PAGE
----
Republican legislators like to complain about federal bureaucrats making laws instead of Congress. Who’s been making your spending decisions, gentlemen and ladies? And who among you approve of a $200 million appropriation for the state being sent to other states instead?
How is it that $1 billion in federal funds intended to help poor Tennesseans get diverted, stashed in an account, or turned back to the federal government to be spent in other states?
It’s disturbing that the Comptroller’s office discovered the state Department of Human Services diverted $30 million meant to provide child care so poor people could get a job to another program.
It’s disturbing that the Beacon Center discovered over $700 million dollars in federal funds intended for the poor were stashed away unspent.
It’s disturbing that millions of dollars intended for the state’s poor has been turned back in to the federal government to be spent in other states, according to The Tennessean.
But it is even more disturbing if state bureaucrats can play around with millions of dollars in federal funds without authorization by the legislature and the governor.
Legislators need to make it a top priority this session to determine how such a thing can happen, and to put in safeguards to see that it doesn’t happen again.
The use of child care funds being diverted to the Read to Be Ready program was discovered by the Comptroller’s office. If the literacy program was such a good idea then why didn’t the legislature and the governor’s office fund it? The state has run surpluses year after year and the rainy-day fund contains over $1 billion. It might be understandable to shift money around and cut corners in the event of budget deficits. But not spending money intended to help poor people when state coffers are overflowing with cash is a travesty.
The Tennessean has discovered that the state ignored $214 million in child care money for the poor, allowing the money to go back to the feds to be spent in other states. Add that to over $700 million the Beacon Center discovered being unspent, it means $1 billion that could have been used to make poor Tennesseans lives better wasn’t spent.
Democrats often make the charge that Republicans don’t care about poor people. That usually comes after some yahoo proposes something like drug testing single mothers on food stamps, based on no evidence at all that there is a problem.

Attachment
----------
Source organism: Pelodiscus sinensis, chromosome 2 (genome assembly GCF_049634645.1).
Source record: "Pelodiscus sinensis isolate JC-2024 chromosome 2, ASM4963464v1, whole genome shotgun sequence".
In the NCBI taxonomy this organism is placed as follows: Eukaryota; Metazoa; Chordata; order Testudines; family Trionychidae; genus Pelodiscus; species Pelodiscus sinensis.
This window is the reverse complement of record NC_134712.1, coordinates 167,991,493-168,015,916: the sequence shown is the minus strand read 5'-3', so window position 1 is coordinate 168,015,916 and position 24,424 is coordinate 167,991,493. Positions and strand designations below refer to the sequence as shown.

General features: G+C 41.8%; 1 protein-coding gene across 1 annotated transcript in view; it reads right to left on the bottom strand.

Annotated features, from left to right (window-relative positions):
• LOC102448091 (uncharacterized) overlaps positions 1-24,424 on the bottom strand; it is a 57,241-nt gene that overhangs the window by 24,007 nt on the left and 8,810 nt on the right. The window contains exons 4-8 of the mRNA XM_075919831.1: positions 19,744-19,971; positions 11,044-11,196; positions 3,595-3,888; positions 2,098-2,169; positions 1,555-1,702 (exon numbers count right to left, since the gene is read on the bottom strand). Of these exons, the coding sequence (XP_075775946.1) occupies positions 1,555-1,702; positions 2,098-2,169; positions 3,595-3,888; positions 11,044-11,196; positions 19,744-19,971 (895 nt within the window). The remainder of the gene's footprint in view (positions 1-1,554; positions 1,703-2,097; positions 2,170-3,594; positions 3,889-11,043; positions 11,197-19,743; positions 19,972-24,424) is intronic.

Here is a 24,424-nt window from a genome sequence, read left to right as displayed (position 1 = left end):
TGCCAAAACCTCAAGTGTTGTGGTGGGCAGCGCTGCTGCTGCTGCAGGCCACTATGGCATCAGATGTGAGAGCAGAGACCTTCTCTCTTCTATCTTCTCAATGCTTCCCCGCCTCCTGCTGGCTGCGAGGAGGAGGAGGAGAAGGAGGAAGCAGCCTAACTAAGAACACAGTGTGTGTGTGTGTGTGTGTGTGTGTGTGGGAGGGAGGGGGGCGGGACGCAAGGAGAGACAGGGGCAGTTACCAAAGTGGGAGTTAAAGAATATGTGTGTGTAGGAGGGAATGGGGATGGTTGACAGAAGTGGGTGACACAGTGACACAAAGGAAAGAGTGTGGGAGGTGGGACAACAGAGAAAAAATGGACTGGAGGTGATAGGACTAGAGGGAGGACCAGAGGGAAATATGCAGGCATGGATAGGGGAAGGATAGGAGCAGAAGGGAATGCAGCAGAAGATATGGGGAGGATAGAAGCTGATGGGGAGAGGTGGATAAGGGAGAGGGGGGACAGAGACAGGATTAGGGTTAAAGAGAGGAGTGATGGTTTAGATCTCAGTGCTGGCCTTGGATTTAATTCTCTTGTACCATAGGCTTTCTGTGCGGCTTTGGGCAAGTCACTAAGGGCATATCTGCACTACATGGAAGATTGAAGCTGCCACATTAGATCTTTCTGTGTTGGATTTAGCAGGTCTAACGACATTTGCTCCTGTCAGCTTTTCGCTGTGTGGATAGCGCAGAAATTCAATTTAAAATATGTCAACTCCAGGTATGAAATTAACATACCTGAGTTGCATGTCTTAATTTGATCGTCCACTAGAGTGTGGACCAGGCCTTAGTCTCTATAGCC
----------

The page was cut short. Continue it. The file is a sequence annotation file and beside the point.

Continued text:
Gov. Bill Haslam couldn’t even get a floor vote on a proposal to expand Medicaid to include thousands of the working poor, while rural hospitals are closing. Over $13 billion that could have paid for health care in Tennessee has been spent in other states because Tennessee refused to accept it.
But this latest scandal takes the cake. A special legislative committee is supposed to look into it. I assume The Tennessean isn’t through investigating either. But somebody ought to be ashamed.
Schools and theology: I wonder what would have happened if a Muslim group had asked to take students out of Sterchi school in Knoxville to visit a mosque and study stories from the Koran? I suspect that all hell would break loose. But since an evangelical Christian group proposed it, the school board is actually considering approving continuation of the pilot program that has been operating at Sterchi school.
I hope the opposition to the program by a so-called “satanic” group doesn’t backfire. I understand the point the group is making, but I question the tactics. I’m afraid they may have antagonized the school board and the community. The group makes the valid point that if you allow evangelical Christians to have such a program it is only fair to allow anyone else to do the same.
But I’m afraid people who have concerns about mixing in religious instruction with a public school may be reluctant to join in an alliance with “satanists.”
Life in the comics: When I was young my parents would read “Dagwood and Blondie” to each other. My wife and I shared “Arlo and Janis” for many years. But lately I seem to be showing up in “Pickles.”
Frank Cagle is a former managing editor of the Knoxville News Sentinel.